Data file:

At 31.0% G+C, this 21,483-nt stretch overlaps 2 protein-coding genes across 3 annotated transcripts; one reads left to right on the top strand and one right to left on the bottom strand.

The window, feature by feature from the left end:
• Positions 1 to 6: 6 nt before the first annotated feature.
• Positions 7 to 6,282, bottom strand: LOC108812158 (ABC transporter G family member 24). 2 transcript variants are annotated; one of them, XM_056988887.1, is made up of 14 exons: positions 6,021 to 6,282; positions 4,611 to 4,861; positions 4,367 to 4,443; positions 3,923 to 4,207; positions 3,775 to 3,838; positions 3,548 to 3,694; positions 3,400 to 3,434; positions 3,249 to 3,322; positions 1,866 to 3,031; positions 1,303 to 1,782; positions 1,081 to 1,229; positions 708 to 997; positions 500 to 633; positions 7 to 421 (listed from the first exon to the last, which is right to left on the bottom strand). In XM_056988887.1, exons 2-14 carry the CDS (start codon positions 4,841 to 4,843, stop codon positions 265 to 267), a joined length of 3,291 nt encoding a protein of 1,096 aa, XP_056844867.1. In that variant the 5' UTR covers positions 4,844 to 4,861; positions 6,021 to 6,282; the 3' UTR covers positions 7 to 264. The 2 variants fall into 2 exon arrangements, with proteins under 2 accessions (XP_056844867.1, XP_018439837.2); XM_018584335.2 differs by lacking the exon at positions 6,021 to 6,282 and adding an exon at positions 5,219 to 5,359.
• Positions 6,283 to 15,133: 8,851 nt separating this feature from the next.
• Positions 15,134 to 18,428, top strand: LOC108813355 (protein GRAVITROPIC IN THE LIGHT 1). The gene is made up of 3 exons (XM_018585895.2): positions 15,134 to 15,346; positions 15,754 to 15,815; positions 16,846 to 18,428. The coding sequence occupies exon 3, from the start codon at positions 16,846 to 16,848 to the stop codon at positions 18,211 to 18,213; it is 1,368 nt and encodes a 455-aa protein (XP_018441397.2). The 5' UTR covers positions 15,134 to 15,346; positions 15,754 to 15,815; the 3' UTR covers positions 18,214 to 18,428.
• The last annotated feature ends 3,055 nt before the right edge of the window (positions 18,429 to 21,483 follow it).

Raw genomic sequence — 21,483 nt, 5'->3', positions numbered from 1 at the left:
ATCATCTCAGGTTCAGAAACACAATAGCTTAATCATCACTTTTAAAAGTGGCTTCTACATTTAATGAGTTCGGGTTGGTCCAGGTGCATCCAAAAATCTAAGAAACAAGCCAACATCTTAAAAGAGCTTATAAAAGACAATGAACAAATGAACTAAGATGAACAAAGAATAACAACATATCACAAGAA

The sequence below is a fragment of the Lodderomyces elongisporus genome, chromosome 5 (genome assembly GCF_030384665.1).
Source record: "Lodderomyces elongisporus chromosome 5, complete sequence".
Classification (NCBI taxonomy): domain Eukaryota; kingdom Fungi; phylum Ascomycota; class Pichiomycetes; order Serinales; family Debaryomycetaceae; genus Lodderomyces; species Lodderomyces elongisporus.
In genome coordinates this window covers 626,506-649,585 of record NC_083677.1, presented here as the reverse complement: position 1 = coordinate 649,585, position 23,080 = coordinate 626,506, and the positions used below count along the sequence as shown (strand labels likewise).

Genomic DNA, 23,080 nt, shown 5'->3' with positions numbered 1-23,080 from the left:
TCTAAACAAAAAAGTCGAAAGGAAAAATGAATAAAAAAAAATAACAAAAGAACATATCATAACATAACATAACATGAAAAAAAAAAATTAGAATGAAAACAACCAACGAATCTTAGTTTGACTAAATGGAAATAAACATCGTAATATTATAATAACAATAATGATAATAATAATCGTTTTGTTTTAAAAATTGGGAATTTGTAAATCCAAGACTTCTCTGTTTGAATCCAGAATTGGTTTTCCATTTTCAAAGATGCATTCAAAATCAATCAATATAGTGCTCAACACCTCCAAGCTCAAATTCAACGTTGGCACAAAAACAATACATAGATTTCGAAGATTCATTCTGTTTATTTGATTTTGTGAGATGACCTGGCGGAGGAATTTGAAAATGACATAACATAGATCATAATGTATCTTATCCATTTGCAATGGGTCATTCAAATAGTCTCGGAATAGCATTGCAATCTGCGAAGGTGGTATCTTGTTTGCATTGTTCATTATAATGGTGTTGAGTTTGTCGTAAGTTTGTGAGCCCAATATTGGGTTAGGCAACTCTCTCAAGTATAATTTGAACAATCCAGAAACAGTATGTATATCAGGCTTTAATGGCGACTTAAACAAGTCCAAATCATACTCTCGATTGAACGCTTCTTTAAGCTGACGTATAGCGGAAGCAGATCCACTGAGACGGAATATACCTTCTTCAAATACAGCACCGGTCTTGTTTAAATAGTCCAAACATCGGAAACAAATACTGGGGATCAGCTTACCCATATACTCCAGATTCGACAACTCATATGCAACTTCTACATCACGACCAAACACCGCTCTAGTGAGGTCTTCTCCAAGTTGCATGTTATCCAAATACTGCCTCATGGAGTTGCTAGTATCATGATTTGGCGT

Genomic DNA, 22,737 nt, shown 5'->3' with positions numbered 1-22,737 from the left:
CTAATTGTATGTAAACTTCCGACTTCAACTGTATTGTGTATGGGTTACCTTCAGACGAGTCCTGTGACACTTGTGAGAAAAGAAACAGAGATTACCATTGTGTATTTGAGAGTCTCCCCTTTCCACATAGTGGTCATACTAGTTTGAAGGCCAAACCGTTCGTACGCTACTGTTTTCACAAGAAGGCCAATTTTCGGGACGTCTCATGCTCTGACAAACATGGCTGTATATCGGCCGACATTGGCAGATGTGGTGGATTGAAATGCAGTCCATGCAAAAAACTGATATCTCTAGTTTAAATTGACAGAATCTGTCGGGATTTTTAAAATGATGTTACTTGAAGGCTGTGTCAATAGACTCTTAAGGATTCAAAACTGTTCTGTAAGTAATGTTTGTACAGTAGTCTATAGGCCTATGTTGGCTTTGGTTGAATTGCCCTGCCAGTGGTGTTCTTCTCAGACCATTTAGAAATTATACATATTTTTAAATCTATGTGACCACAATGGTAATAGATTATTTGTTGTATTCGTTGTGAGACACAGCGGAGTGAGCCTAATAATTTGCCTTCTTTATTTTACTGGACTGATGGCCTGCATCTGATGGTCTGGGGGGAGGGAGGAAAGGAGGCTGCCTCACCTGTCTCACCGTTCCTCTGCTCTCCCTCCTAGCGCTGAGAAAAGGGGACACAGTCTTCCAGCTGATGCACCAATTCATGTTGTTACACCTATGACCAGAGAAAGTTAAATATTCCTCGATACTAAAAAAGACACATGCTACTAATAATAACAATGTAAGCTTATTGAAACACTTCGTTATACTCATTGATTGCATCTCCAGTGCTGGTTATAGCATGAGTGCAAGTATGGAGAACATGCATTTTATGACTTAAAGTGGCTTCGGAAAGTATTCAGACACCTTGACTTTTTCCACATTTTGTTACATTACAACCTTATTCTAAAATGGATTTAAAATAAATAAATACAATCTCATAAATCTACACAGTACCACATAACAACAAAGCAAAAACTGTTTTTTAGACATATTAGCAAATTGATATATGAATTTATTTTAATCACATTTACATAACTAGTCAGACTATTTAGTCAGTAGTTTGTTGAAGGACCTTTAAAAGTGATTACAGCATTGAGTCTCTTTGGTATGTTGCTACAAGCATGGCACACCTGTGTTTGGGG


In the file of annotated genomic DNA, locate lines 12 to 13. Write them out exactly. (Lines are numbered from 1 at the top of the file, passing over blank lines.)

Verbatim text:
Classification (NCBI taxonomy): domain Eukaryota; kingdom Fungi; phylum Ascomycota; class Pichiomycetes; order Serinales; family Debaryomycetaceae; genus Lodderomyces; species Lodderomyces elongisporus.
In genome coordinates this window covers 626,506-649,585 of record NC_083677.1, presented here as the reverse complement: position 1 = coordinate 649,585, position 23,080 = coordinate 626,506, and the positions used below count along the sequence as shown (strand labels likewise).